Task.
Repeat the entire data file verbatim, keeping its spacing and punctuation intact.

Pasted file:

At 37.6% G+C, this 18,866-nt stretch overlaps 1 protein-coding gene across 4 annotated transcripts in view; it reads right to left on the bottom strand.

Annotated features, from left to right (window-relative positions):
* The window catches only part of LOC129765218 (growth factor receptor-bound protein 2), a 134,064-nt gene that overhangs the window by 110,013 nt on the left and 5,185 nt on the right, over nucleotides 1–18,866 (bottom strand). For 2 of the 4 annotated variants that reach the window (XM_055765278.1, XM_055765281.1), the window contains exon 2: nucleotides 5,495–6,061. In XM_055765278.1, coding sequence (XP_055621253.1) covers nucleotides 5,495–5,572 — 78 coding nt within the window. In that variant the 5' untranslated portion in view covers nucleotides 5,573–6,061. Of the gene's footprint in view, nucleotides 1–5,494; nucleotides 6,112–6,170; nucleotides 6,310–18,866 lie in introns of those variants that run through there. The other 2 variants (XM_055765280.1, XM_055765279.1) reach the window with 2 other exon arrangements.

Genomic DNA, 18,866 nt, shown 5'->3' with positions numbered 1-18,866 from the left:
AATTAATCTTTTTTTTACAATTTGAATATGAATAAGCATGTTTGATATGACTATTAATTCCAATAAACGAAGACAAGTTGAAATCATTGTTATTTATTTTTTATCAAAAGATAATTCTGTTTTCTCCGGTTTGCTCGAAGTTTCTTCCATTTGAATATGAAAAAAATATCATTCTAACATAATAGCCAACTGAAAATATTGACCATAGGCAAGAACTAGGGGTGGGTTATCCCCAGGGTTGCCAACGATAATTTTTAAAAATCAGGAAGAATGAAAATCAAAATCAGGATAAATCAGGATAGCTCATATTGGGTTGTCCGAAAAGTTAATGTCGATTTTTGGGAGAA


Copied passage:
At 37.6% G+C, this 18,866-nt stretch overlaps 1 protein-coding gene across 4 annotated transcripts in view; it reads right to left on the bottom strand.

Annotated features, from left to right (window-relative positions):
* The window catches only part of LOC129765218 (growth factor receptor-bound protein 2), a 134,064-nt gene that overhangs the window by 110,013 nt on the left and 5,185 nt on the right, over nucleotides 1–18,866 (bottom strand). For 2 of the 4 annotated variants that reach the window (XM_055765278.1, XM_055765281.1), the window contains exon 2: nucleotides 5,495–6,061. In XM_055765278.1, coding sequence (XP_055621253.1) covers nucleotides 5,495–5,572 — 78 coding nt within the window. In that variant the 5' untranslated portion in view covers nucleotides 5,573–6,061. Of the gene's footprint in view, nucleotides 1–5,494; nucleotides 6,112–6,170; nucleotides 6,310–18,866 lie in introns of those variants that run through there. The other 2 variants (XM_055765280.1, XM_055765279.1) reach the window with 2 other exon arrangements.

Genomic DNA, 18,866 nt, shown 5'->3' with positions numbered 1-18,866 from the left:
AATTAATCTTTTTTTTACAATTTGAATATGAATAAGCATGTTTGATATGACTATTAATTCCAATAAACGAAGACAAGTTGAAATCATTGTTATTTATTTTTTATCAAAAGATAATTCTGTTTTCTCCGGTTTGCTCGAAGTTTCTTCCATTTGAATATGAAAAAAATATCATTCTAACATAATAGCCAACTGAAAATATTGACCATAGGCAAGAACTAGGGGTGGGTTATCCCCAGGGTTGCCAACGATAATTTTTAAAAATCAGGAAGAATGAAAATCAAAATCAGGATAAATCAGGATAGCTCATATTGGGTTGTCCGAAAAGTTAATGTCGATTTTTGGGAGAA